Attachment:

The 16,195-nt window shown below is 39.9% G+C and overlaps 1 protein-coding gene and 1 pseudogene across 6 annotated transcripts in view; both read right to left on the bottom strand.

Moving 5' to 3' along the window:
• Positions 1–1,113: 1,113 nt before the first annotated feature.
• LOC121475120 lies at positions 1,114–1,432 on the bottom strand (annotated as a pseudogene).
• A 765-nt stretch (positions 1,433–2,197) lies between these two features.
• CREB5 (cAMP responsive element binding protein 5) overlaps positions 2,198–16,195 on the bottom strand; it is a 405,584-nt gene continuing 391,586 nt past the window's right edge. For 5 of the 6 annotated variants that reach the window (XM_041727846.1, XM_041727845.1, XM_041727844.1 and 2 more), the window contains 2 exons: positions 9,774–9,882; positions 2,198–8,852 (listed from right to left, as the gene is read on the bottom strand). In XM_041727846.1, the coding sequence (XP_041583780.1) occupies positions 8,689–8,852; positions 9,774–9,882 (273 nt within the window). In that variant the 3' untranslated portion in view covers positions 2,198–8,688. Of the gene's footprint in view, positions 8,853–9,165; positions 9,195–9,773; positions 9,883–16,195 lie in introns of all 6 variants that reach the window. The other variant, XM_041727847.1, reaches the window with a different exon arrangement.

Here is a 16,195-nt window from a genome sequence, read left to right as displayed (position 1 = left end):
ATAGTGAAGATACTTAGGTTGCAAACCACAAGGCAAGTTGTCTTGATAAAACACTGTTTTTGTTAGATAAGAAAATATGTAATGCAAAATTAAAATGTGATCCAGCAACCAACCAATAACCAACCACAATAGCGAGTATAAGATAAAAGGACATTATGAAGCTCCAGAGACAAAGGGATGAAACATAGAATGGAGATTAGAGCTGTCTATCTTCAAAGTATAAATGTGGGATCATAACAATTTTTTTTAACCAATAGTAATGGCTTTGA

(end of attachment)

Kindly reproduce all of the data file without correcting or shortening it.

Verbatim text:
The 16,195-nt window shown below is 39.9% G+C and overlaps 1 protein-coding gene and 1 pseudogene across 6 annotated transcripts in view; both read right to left on the bottom strand.

Moving 5' to 3' along the window:
• Positions 1–1,113: 1,113 nt before the first annotated feature.
• LOC121475120 lies at positions 1,114–1,432 on the bottom strand (annotated as a pseudogene).
• A 765-nt stretch (positions 1,433–2,197) lies between these two features.
• CREB5 (cAMP responsive element binding protein 5) overlaps positions 2,198–16,195 on the bottom strand; it is a 405,584-nt gene continuing 391,586 nt past the window's right edge. For 5 of the 6 annotated variants that reach the window (XM_041727846.1, XM_041727845.1, XM_041727844.1 and 2 more), the window contains 2 exons: positions 9,774–9,882; positions 2,198–8,852 (listed from right to left, as the gene is read on the bottom strand). In XM_041727846.1, the coding sequence (XP_041583780.1) occupies positions 8,689–8,852; positions 9,774–9,882 (273 nt within the window). In that variant the 3' untranslated portion in view covers positions 2,198–8,688. Of the gene's footprint in view, positions 8,853–9,165; positions 9,195–9,773; positions 9,883–16,195 lie in introns of all 6 variants that reach the window. The other variant, XM_041727847.1, reaches the window with a different exon arrangement.

Here is a 16,195-nt window from a genome sequence, read left to right as displayed (position 1 = left end):
ATAGTGAAGATACTTAGGTTGCAAACCACAAGGCAAGTTGTCTTGATAAAACACTGTTTTTGTTAGATAAGAAAATATGTAATGCAAAATTAAAATGTGATCCAGCAACCAACCAATAACCAACCACAATAGCGAGTATAAGATAAAAGGACATTATGAAGCTCCAGAGACAAAGGGATGAAACATAGAATGGAGATTAGAGCTGTCTATCTTCAAAGTATAAATGTGGGATCATAACAATTTTTTTTAACCAATAGTAATGGCTTTGA